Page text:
Chronic lower back pain is no joke. Yes, it’s physically painful but the mental aspects aren’t talked about enough.
No one wants to live their life with a pain that makes everyday tasks feel harder than they should be… it’s exhausting.
People who haven’t experienced prolonged periods of pain can’t understand just how debilitating it is to be in pain every second, while also worrying that the pain will get worse if you try to do anything out of the ordinary.
No one wants to feel weak in their own body.
I have a L4/L5 disc protrusion and a L5/S1 disc extrusion with nerve impingement and spent a year in agonising pain as I learned how to get out of it – and I count myself lucky! A year is not a long time compared to many others that I have worked with who have often been in 10-20+ years of pain.
Within that year I nearly lost my marriage, nearly gave up on everything that I enjoy, and nearly gave up my career as a coach.
In this blog I am going to cover the long game of recovery and the many ups and downs you’ll experience when you decide enough is enough.
Three key points you want to keep in mind:
· Moving more is key, not less, you don’t get pain free and stop
You Don’t Know What You Don’t Know
Before my injury and as I went through my recovery, I thought that discs could “slip” (they can’t, they’re stuck on pretty good trust me), I also believed that anyone with a disc injury had to stop moving & training or had to get surgery… I believed that there was no other option.
It took me so long to get my MRI scan that I was 100% pain free when I got it, yet it still showed my structural disc injuries – that’s when I realised what I did had worked and my body hadn’t just “healed”.
What I had done was to create a better, stronger, and more mobile support structure around my back, allowing it to work as normal without needing to take on the extra stress of tight hips and poor upper back movement which are major factors in disc injuries.
Did you know you should rotate your hips? Because I didn’t! and I also had NO IDEA how tight my right hip was compared to my left and even after £1000’s spent on treatments this was never pointed out to me.
Hips have such a big influence on your back that you’d probably be surprised how many people suffer chronic back pain without disc injuries. For many their spine is perfectly fine; their hip flexibility is just so awful that everything just hurts. This is why some people can appear to be strong and active and still have pain: because their body isn’t going through full joint range of motion regularly, causing tightness, compensations and stress in the wrong areas.
Hips can move in loads of different directions, and for healthy, happy hips you need to work on your:
- Internal Rotation
- External Rotation
- Hip Elevation
- Adductor Strength
- Abductor Strength
- Single Leg Balance
We cover how to do this (except single leg balance, which is just as it sounds – practice standing on one leg!) in the video below. We cover the most common stretches recommended for back pain, why they won’t work to relieve you pain long term, and show you how to fill in the gaps with simple exercises:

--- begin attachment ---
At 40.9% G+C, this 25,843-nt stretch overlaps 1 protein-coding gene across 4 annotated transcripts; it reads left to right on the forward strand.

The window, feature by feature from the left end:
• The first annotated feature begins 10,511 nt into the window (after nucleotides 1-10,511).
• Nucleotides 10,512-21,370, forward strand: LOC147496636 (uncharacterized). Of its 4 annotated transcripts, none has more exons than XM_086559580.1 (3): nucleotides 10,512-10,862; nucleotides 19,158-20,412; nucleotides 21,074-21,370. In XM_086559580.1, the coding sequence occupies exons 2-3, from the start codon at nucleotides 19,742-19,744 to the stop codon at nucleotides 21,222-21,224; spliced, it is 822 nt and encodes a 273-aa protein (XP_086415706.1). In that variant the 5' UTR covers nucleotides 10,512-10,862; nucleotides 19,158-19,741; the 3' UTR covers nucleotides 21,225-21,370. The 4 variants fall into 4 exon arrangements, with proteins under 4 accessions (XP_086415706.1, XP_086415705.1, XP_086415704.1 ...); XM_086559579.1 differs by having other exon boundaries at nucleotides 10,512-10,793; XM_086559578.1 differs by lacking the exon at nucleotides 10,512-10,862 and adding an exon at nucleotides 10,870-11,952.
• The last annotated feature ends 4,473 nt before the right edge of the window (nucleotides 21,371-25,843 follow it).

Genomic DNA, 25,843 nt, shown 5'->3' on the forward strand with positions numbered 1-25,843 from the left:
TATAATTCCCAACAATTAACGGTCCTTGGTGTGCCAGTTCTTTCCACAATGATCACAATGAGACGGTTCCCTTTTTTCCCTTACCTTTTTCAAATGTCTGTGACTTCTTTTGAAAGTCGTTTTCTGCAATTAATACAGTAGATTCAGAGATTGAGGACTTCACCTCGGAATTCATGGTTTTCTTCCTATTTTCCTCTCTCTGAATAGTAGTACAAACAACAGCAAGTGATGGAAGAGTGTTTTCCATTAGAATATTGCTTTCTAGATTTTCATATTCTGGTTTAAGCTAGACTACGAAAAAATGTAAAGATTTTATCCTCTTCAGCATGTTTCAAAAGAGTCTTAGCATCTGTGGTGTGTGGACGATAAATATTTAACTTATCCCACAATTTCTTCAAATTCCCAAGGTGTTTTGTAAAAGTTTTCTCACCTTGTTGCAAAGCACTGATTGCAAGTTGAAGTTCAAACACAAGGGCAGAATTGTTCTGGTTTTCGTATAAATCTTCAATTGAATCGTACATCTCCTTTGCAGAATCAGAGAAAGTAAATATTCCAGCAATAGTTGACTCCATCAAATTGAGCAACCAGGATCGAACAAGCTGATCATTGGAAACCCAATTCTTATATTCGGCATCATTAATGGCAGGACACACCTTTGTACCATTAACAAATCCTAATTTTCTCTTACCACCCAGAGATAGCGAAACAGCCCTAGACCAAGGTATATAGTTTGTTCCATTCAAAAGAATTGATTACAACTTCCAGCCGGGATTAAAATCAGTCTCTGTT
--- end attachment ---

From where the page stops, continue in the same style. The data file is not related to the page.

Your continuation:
To keep the lower back happy, the supporting structures of your hips & upper back need to be strong, stable and move well.
If your pain goes away and comes back, goes away, and comes back, and you feel stuck in a cycle then there is something amiss in what you’re doing regularly, and more often than not you’re missing one of the movements listed above. Just as same avoiding a diet means you don’t lose weight, not moving your joints the way they are designed to move means your body becomes stiff, sore, and over time you lose your spring in your step and confidence.
That being said, when you do start working to improve them it is totally normal to feel like you’re aggravating your pain further and your brain will do everything in its power to try to make you stop.
But think of pain as mixed-up signals: it’s a defence mechanism to stop you doing something stupid like picking up heavy weights or sprinting, however when it’s in such a sensitive state of chronic pain, your CNS can’t always tell the difference between beneficial movement and potentially dangerous movement. Remind yourself that you’re doing the right thing, take deep, slow breaths, and only go as far as you can tolerate (which may change day to day).
Learn how to improve your hips, spend time working on your them & your balance every day, and take some time to review your technique in any training you do – bad technique habits could have slipped in unnoticed! Learn proper bracing and how to keep a neutral spine when you need to, and how to use your glutes and hamstrings effectively – by the way, you do not need to walk around braced with a straight back all the time either, that’s another thing I believed for a while! You can be completely relaxed in whatever way you like BUT you need to learn how to switch your muscles on when you need them.
Setbacks Are Expected & Normal
The fun thing about disc issues (and many other long term structural injuries) is that you can still get flare ups, and it can feel like you’re back to square one each time.
Though the physical pain can be heart-breaking, it’s your mind you need to get under control:
Over my recovery I had 3 massive flare ups and thought I had injured the discs again or things were crumbling and all kinds of mad stuff, but each time it happened I kept moving and each time took me less and less time to get better, I could recover in a matter of minutes.